Frank Schell’s battle

17 January 2010

Frank Schell accompanied the Army of the Potomac on the Maryland Campaign of 1862, and was on the field for the battle on 17 September. He was a civilian there from New York – a sketch artist for Frank Leslie’s Illustrated Newspaper.

Fortunately for those who study the battle, a number of his original battlefield sketches have survived. I’ve recently discovered a set sold at auction in 2007, and a group preserved in a collection at Boston College, in particular. I’ve grabbed some selected gems among them to use here.

Even better, in 1904 Schell published his recollection of the events that were going on around him as he was drawing these same pictures. So in sharing his pictures and his superb eye, I can also leave the writing to Frank – to narrate his own drawings and give us a sense of his Battle of Antietam.

Hooker crossing the Antietam (16 Sept 1862)click to see larger image
Hooker’s Corps crosses the Antietam (16 September 1862, pub. Leslie’s 11 Oct 1862)

As I awoke soon after daylight on the morning of September 17, 1862, the air was already vibrating with mighty sounds of battle … With spirits aflame, I speeded at my best from Keedysville for the headquarters of the commanding general … I joined the group about the commanding general, who was anxiously scanning through his field glass the situation to the right, across the Antietam. Looking more to the left, the thick west wood, with its dark, broad front so clearly emphasized by the little white Dunker church, was clearly in view along its entire extent upon the Hagerstown turnpike.

General McClellan suddenly lowered his glass, and, with a few animated words and expressive gestures, called Porter’s attention to something that caused an immediate ferment of buzzing excitement throughout the group and a close scrutinizing of the bit of woodland, for the time being, the focus of such absorbing interest …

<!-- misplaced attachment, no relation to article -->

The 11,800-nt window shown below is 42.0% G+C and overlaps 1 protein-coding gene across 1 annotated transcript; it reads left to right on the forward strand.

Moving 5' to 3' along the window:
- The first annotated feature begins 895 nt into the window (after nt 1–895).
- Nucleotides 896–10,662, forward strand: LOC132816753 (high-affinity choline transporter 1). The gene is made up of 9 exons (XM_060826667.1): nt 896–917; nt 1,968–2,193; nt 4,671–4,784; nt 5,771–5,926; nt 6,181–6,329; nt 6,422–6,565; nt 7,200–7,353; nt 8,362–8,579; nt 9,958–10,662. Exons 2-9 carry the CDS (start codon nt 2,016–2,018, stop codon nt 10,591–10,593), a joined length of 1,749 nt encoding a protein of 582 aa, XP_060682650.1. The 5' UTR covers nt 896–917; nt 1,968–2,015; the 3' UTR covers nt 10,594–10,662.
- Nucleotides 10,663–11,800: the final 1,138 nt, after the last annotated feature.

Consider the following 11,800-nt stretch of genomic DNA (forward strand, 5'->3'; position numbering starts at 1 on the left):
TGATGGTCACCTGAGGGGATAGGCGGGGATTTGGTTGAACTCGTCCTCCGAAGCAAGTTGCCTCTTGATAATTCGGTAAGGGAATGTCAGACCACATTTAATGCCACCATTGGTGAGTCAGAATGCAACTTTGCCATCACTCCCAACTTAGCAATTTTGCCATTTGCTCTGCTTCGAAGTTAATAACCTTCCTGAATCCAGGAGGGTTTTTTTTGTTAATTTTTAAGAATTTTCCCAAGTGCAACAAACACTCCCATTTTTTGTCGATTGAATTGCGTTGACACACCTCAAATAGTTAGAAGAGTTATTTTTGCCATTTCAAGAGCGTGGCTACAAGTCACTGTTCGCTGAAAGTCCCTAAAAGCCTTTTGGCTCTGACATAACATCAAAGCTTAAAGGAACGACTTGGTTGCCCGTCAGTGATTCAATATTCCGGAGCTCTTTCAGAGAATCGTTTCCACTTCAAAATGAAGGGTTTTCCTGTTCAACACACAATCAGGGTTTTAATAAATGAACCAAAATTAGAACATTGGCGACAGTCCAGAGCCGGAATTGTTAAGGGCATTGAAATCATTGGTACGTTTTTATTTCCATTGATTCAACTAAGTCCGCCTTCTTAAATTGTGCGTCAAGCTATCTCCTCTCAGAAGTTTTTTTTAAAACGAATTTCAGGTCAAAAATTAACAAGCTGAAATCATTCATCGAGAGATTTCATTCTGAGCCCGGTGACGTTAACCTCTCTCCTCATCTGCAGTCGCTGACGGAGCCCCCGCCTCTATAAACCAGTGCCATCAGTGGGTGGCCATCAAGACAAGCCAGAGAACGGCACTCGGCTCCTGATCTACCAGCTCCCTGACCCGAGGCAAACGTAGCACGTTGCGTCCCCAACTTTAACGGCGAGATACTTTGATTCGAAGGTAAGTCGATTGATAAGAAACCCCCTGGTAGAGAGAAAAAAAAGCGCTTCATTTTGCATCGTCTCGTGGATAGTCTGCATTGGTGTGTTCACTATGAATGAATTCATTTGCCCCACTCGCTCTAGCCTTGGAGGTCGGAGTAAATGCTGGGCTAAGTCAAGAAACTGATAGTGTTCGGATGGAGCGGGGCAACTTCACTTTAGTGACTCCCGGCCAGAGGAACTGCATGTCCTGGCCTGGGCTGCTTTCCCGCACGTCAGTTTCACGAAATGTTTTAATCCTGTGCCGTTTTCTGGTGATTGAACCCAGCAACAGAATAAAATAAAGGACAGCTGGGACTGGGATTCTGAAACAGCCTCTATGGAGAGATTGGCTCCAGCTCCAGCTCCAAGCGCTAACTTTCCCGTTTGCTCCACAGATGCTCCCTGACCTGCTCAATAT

An excellent companion to Moore’s Roster for researching North Carolina troops is the 5 Volume Histories of the Several Regiments and Battalions from North Carolina in the Great War, 1861-1865, published by the State of North Carolina in 1901. Editor Walter Clark was Adjutant of the 35th Regiment at Sharpsburg, and later Lieutenant Colonel of the 70th Regiment.

All NC military units – along with an array of related subjects – are represented in one or more articles, and each piece is written by a veteran who served in the regiment, battalion, or battery. Their works range from brief essays to fairly sophisticated unit histories. As a bonus, most include selections of war-period photographs of officers and men. There are hundreds of faces altogether across the volumes.

Bethel Regt - from Clark's Histories

These volumes are available online from both GoogleBooks and the Internet Archive (IA) Collection. I like the IA image quality and paging interface best, so a hyperlinked table of contents (hyperTOC) for that online edition follows …

I’ve been on a fruitful run over the last couple of weeks looking into North Carolina soldiers who were at the battle of Sharpsburg. It began with the following haunting photograph from the Time-Life Voices volume on the battle of Fredericksburg …

William B. Whitaker, 1st Sgt, Co. I, 16th NC Infantry (c. 1861)
W.B. Whitaker (Time-Life’s Voices: Fredericksburg, courtesy Frances Honeycutt)

He’s First Sergeant – later Captain – William Benjamin Whitaker of Henderson County, North Carolina. Last week saw the anniversary of his death at Fredericksburg, Virginia in 1862. He’d enlisted in Company I of the 16th Infantry in May 1861 and was promoted Captain in April 1862.

Looking into him, I found two extensive works online about North Carolina State Troops in the War. I’ll assemble hyperlinked tables of contents (hyperTOCs) for each to save a little time on future research.

First – in this post – an old standby reference work: Moore’s Roster. Next time, Walter Clark’s Histories of the Several Regiments and Battalions